Estate planning decisions can be tricky conversations to have with loved ones.

Consideration 4: Investments

Thoughtful estate planning should include a continual review of your investments, and possibly a shift to a more conservative strategy. A younger investor with years ahead of them to weather occasional financial setbacks can often accept a higher level of investment risk in exchange for higher rates of return. But as you get closer to “flipping the switch” and beginning to draw income from your retirement funds, it’s natural to place more emphasis on capital preservation—let’s be honest, most people become more risk-averse as they get older—to ensure you have enough money when you need it. For many, this is the perfect time to begin shifting assets gradually into a more risk-averse, income-producing portfolio.

Putting It All Together

Estate planning and end-of-life decisions are easy to defer, and can be tricky conversations to have with loved ones. But they’re just too important to put off. You’ve worked your whole life to create wealth for your family—now it’s time to make sure your legacy benefits them in all the specific ways you’d like it to. McRae Capital Management can work with you to understand these issues and tackle them at an early stage, to help you create and file the documents, name responsible parties, and generally ensure your wealth goes where it’s supposed to and that your wishes are carried out long after you’re gone. That way, you can relax and enjoy your retirement, knowing that the fruits of your labor will continue to benefit your family for many years to come.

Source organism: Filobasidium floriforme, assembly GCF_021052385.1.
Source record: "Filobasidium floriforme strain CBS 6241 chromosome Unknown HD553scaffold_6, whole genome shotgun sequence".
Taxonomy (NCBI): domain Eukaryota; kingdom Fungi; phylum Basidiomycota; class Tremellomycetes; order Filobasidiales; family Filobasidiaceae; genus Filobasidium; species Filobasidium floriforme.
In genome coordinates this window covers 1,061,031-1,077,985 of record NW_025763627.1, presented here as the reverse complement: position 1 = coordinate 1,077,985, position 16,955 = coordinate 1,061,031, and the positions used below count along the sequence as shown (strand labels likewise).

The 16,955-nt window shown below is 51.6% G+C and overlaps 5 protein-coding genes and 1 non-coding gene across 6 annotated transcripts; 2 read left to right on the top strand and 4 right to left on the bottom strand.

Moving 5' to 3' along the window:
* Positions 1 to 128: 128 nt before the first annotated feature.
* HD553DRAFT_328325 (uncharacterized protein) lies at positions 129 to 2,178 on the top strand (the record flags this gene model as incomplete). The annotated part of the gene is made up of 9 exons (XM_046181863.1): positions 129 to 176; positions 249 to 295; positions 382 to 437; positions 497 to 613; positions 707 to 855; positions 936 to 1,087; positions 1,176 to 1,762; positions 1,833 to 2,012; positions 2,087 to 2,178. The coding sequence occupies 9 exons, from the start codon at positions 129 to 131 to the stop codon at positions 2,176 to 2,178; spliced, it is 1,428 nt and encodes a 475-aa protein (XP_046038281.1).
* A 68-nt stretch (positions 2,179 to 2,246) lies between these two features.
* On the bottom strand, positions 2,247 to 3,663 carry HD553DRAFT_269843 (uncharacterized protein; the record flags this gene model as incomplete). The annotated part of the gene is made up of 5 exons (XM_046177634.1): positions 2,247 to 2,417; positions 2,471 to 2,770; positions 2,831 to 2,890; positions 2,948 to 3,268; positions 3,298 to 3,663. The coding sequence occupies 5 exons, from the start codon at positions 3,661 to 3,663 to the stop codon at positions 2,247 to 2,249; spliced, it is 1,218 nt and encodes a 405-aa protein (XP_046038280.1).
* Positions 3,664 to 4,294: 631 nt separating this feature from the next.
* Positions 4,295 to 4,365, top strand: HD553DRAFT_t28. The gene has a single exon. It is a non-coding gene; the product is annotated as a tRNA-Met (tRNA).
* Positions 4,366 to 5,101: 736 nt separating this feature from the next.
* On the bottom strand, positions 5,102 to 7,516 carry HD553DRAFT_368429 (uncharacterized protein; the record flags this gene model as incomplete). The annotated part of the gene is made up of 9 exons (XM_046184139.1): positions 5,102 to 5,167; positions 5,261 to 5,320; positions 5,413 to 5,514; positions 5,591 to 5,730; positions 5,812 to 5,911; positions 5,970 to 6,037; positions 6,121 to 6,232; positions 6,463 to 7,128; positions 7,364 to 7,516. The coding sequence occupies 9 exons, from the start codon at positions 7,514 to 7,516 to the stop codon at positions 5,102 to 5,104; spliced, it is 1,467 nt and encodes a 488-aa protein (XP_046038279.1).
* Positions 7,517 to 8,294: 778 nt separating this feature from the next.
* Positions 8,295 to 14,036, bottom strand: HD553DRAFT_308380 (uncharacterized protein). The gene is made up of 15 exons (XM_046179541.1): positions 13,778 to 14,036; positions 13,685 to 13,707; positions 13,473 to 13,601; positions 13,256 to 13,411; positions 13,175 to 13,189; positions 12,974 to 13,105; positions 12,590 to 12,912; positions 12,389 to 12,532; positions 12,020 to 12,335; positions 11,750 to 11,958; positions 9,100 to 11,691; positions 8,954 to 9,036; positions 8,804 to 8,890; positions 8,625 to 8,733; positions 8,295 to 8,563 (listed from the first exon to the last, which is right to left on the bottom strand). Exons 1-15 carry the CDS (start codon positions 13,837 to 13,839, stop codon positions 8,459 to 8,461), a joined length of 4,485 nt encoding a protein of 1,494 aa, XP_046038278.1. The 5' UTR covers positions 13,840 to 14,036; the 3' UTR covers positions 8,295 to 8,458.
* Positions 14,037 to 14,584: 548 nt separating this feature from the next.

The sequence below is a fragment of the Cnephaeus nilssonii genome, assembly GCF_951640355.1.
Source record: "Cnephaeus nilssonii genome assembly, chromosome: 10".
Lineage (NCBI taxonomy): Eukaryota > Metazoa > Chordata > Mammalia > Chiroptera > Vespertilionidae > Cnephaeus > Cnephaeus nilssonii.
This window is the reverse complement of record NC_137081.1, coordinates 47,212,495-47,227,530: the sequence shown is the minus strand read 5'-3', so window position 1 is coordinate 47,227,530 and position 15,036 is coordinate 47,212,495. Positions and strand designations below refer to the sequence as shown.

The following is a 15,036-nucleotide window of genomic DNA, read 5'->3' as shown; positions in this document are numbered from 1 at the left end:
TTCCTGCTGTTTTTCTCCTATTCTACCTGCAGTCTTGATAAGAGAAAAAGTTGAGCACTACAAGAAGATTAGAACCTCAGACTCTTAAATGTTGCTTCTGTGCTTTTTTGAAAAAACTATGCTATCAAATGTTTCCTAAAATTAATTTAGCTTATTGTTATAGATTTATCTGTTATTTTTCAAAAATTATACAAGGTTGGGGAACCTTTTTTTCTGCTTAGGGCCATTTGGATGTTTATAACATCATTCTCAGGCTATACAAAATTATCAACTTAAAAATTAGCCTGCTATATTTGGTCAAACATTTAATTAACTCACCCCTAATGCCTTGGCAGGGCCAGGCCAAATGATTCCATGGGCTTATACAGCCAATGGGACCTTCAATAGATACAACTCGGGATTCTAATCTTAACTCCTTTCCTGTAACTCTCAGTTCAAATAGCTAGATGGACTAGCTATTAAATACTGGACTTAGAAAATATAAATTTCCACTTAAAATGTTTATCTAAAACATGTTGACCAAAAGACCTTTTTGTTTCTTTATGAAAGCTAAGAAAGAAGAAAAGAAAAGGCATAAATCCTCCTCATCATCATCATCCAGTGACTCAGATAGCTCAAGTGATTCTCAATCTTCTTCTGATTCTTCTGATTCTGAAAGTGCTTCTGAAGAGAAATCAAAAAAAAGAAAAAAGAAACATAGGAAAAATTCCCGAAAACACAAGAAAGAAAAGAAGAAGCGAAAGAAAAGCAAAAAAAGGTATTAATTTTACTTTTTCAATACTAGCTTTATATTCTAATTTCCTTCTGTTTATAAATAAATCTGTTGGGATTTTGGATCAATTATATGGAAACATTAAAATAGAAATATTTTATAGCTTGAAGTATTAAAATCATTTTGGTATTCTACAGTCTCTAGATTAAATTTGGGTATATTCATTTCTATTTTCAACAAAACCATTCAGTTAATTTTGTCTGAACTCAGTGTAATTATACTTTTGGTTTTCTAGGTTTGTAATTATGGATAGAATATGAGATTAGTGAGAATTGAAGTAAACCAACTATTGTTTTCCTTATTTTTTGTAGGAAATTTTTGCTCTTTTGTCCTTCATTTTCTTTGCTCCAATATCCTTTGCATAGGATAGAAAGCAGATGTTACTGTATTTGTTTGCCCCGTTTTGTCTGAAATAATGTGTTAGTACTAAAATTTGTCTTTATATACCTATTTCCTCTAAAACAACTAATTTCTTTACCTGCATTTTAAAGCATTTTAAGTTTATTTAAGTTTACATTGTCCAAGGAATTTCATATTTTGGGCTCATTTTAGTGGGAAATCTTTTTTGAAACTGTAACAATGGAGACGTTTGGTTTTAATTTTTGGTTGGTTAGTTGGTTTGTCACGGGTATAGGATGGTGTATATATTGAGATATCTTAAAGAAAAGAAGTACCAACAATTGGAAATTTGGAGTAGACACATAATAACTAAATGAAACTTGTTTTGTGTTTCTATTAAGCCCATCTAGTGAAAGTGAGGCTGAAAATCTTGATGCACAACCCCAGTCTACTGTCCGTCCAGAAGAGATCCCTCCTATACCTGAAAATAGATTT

End of Life Decisions (Don’t wait until your health is compromised or your competence is in question.)

You’re approaching the retirement you’ve worked and planned for; you’re set financially and your estate’s in good working order. But there’s still one wild card left: late-in-life health care. After all, the last thing you want is to be a burden to your family, with uncovered costs or unclear directives. Thankfully, there are concrete steps you can take to make sure this doesn’t happen. This can include a Medical Directive, which is a document that can state your wishes and appoint trusted individuals to make medical decisions on your behalf should you become unable to.